Objectives: Numerous studies have shown that the sleep and well-being of children and their parents are closely related. Previous studies have relied on subjective sleep data and have focused mostly on younger preadolescent children. The aim of the present study was therefore to investigate the relationship between the sleep patterns of adolescents and those of their parents using objective assessment of sleep.
Methods: Forty-seven families took part in this study. The sample comprised 80 adolescents (age: 16.3 ± 2.0 years; 44 males/36 females), 47 mothers (age: 49.5 ± 4.0 years), and 39 fathers (age: 50.8 ± 5.1 years). All participants individually completed questionnaires related to psychological functioning and sleep. Sleep-EEGs were assessed for all family members in their homes.
Results: Adolescents' and parents' objective sleep patterns were associated. In particular, the sleep continuity and architecture of adolescents and their mothers were strongly related. Additionally, significant relationships between objectively assessed sleep patterns, subjective sleep disturbances, depression scores and family climate held true for equally adolescents and mothers. Also, substantial links were found between adolescents' and parents' subjective sleep disturbances, depressive symptoms, and perceived family climate.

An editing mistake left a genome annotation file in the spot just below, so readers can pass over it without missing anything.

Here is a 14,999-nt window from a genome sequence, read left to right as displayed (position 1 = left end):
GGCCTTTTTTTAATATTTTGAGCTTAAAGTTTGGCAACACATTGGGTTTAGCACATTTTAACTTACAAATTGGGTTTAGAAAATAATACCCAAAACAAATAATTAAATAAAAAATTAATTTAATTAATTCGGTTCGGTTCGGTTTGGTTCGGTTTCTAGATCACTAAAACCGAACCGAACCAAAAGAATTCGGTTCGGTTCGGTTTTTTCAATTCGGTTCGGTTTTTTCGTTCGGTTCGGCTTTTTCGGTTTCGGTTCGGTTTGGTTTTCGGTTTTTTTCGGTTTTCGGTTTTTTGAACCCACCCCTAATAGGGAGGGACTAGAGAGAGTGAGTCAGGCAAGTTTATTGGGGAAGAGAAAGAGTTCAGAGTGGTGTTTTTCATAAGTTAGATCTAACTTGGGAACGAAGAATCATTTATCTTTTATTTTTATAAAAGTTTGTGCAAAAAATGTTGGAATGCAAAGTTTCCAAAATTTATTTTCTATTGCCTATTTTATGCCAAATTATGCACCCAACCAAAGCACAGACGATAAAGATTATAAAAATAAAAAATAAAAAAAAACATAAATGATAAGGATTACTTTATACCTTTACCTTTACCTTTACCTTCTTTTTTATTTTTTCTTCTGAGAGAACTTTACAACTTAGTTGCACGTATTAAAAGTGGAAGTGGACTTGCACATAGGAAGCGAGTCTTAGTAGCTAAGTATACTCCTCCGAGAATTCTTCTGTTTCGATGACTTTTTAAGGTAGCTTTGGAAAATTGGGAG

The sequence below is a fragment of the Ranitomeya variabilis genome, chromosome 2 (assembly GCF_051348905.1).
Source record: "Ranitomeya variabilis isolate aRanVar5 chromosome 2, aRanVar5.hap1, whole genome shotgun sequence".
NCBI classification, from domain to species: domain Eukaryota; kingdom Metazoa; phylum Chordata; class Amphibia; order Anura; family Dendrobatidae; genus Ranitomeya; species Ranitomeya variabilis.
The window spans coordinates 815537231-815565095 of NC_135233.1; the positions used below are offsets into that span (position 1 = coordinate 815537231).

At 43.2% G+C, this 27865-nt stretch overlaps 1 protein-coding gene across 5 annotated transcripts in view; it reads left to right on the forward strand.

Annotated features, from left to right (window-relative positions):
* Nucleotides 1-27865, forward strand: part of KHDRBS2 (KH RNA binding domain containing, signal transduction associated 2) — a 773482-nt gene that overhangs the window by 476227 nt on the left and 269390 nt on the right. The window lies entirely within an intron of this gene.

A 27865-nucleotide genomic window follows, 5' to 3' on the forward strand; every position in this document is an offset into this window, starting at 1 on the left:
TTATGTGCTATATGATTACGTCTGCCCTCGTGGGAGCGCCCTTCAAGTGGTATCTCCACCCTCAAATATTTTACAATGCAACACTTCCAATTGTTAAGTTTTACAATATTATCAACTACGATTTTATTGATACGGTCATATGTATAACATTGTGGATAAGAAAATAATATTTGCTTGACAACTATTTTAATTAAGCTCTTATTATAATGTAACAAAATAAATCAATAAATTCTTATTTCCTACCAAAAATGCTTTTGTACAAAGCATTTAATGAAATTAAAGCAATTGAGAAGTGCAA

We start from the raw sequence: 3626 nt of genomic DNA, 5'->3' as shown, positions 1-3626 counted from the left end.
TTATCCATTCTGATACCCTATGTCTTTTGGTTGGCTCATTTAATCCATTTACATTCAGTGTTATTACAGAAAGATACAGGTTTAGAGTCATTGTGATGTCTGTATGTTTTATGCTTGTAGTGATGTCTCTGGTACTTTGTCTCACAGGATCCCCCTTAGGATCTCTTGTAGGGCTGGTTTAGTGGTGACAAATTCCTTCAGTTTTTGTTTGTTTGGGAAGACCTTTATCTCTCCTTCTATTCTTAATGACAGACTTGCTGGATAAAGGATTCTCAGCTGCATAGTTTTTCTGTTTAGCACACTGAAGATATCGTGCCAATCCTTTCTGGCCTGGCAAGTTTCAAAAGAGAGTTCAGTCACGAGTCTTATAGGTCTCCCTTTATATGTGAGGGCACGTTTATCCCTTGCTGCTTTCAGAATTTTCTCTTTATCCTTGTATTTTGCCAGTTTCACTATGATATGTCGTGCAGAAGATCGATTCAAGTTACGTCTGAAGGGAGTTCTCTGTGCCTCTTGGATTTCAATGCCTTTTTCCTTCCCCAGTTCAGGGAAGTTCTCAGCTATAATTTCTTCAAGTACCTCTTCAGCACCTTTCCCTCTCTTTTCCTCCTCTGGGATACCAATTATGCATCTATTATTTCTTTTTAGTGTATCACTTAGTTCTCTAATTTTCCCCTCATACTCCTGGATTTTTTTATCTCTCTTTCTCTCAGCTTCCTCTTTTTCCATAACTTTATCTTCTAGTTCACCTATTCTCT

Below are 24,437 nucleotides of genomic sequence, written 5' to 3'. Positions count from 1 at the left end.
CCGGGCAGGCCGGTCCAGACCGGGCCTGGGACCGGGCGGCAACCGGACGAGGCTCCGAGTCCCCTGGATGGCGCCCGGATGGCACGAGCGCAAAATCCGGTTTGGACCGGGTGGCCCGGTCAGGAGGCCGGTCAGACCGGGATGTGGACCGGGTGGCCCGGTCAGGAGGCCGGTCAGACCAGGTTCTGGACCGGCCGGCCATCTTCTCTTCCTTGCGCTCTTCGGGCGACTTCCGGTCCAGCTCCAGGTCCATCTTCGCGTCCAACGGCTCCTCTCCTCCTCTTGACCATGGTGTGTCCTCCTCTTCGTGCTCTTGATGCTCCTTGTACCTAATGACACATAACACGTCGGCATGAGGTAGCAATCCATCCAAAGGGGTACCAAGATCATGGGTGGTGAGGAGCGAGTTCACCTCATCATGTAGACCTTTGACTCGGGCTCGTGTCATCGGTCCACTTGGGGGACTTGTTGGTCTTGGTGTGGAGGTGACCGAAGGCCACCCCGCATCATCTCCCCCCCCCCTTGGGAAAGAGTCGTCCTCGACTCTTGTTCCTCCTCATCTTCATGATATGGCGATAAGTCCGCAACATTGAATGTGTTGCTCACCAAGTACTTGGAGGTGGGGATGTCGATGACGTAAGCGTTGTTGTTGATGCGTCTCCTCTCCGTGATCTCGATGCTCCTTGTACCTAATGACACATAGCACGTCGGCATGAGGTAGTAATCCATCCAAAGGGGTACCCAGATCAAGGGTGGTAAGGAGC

Conclusion: The present findings document objectively for the first time the existence of relationships between adolescents' sleep and well-being and parents' sleep and well-being. These relationships were apparent regardless of whether subjective or objective sleep data were considered. The overall pattern of results strongly indicates that adolescents' sleep and well-being and family functioning are related.
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